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Analyzing Strategic Rivalries in World Politics

Types of Rivalry, Regional Variation, and Escalation/De-escalation

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  • © 2022

Overview

  • Updates information about rivalries in global politics from 1816 to 2020
  • Demonstrates how rivalries differ by type and region
  • Examines how various types of rivalry escalate and de-escalate

Part of the book series: Evidence-Based Approaches to Peace and Conflict Studies (EBAPCS, volume 4)

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Table of contents (14 chapters)

  1. Types of Rivalry

  2. Rivalry Dynamics

Keywords

About this book

Strategic rivalries are contests between states that view one another as threatening competitors and treat each other as enemies. A disproportionate amount of interstate conflict is generated by a relatively small number of these pairs of states engaged in rivalries that can persist for years. Thus, to understand interstate peace and conflict, it is useful to know how rivalries work in general and more specifically. In the past two decades, a strenuous effort has been mounted to introduce the concept of rivalry and demonstrate its utility in unraveling conflict situations. Yet all rivalries are not exactly alike. We need to move to a more rewarding differentiation of how they differ in general. Principal rivalries are those antagonisms that are most significant to the decision makers in a state. The main distinction on issues about which rivals dispute are positional and spatial concerns. Positional rivalries contend over regional and global influence. Spatial rivals contend over which state deserves to control disputed territory. Interventionary rivalries predominate in sub-Saharan Africa. Their primary focus involves neighboring states attempting to influence who rules and how co-ethnics are treated.

This book updates the inventory of strategic rivalries from 1816 to 2020. Principal rivalries are identified for the first time and cover the same period. A theory stressing the two main types of rivalry (positional and spatial) is elaborated and tested. Regional variations on the origins and terminations of spatial rivalry are explored and interpreted. In addition, attention is paid to fluctuations in the intensity of positional rivalries by examining the working of the contemporary major power triangle (United States, Soviet Union/Russia, and China) and, more generally, the dynamics of regional power that are rising in terms of their relative capability and status in the system. Variations in cooperation and termination dynamics both in general andaccording to rivalry type are also examined.  Overall, the emphases of the book are split between demonstrating the utility of distinguishing among rivalry types and examining selected rivalry dynamics.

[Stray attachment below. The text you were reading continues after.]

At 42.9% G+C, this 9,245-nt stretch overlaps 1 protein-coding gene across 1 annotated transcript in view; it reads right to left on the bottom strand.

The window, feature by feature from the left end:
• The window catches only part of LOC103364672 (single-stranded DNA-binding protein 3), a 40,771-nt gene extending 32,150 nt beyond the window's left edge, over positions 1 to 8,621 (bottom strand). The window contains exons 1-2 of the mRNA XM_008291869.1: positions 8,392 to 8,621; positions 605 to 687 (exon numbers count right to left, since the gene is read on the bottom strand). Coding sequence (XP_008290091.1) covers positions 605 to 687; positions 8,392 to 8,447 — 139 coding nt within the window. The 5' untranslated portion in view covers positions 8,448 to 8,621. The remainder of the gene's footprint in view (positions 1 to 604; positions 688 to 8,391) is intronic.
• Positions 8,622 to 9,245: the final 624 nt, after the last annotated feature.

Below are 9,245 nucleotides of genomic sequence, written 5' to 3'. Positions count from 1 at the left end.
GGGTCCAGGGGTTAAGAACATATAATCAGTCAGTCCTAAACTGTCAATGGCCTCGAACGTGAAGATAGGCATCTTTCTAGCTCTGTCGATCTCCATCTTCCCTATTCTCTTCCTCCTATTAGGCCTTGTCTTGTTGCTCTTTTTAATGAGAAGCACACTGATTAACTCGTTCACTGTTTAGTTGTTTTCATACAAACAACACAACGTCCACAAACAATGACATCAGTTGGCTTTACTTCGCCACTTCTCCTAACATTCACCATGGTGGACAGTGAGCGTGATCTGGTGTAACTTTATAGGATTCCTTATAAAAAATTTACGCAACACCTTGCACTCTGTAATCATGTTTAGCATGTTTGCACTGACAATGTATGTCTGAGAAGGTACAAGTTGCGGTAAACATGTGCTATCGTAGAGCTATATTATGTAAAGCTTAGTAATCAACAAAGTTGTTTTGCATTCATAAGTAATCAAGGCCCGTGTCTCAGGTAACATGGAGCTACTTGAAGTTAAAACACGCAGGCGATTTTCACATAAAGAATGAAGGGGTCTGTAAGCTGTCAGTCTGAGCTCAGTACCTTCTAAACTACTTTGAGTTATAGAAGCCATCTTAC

Authors and Affiliations

  • Department of Political Science, Indiana University, Bloomington, USA

    William R. Thompson

  • Department of International Politics, Aoyama Gakuin University, Tokyo, Japan

    Kentaro Sakuwa

  • Humanities and Social Sciences, Clarkson University, Potsdam, USA

    Prashant Hosur Suhas

About the authors

William R. Thompson is Distinguished Professor and Rogers Chair of Political Science Emeritus at Indiana University and Editor-in-chief of the Oxford Research Encyclopedia of Politics.  He is a former President of the International Studies Association and twice Editor-in-Chief of International Studies Quarterly. Recent books include The Oxford Encyclopedia of Empirical International Relations Theory (editor, 2018); Racing to the Top: How Energy Fuels Systemic Leadership in World Politics (co-author, 2019),  Shocks and Rivalries in the Middle East and North Africa  (co-editor, 2020);   Power Concentration in World Politics: The Political Economy of Systemic Leadership, Growth and Conflict (2020); American Global Pre-eminence: The Development and Erosion of Systemic Leadership (2021), and Climate Change in the Middle East & North Africa From Pre-History to the Present: 15,000 Years of Crises, Setbacks, and Adaptation (co-author, 2021). 


 


Kentaro Sakuwa is an associate professor of international politics at the School of International Politics, Economics, and Communication (SIPEC), Aoyama Gakuin University in Tokyo, Japan. He received a Ph.D. in political science from Indiana University, Bloomington in 2015. Prior to joining SIPEC as an assistant professor in April 2017, he was a visiting assistant professor at Valparaiso University in Indiana, USA.

His research focuses on the causes of conflict and peace, especially from the regional, spatial, and network perspectives. Key research questions include why some regions are more peaceful than others, how regime type and international peace coevolve, and how rivalries transform into peaceful relationships.


Prashant Hosur Suhas works as an assistant professor of International Relations at Clarkson University, Potsdam, NY. His research focuses on international conflict processes, theories of international relations, and South Asian politics. His ongoing research examines how states with multiple rivalries behave differently than states with one principal rival. Specifically, his research examines how the presence of multiple rivalries have implications for state capacity, resolution of territorial disputes, conflict escalation, and conflict duration. An avid reader of ancient and medieval Indian texts, his secondary interests include examining the evolution of strategic thought in the Indian Subcontinent over the last three millennia, and how the evolution of strategic thought shaped the political landscape of the Indian Subcontinent.

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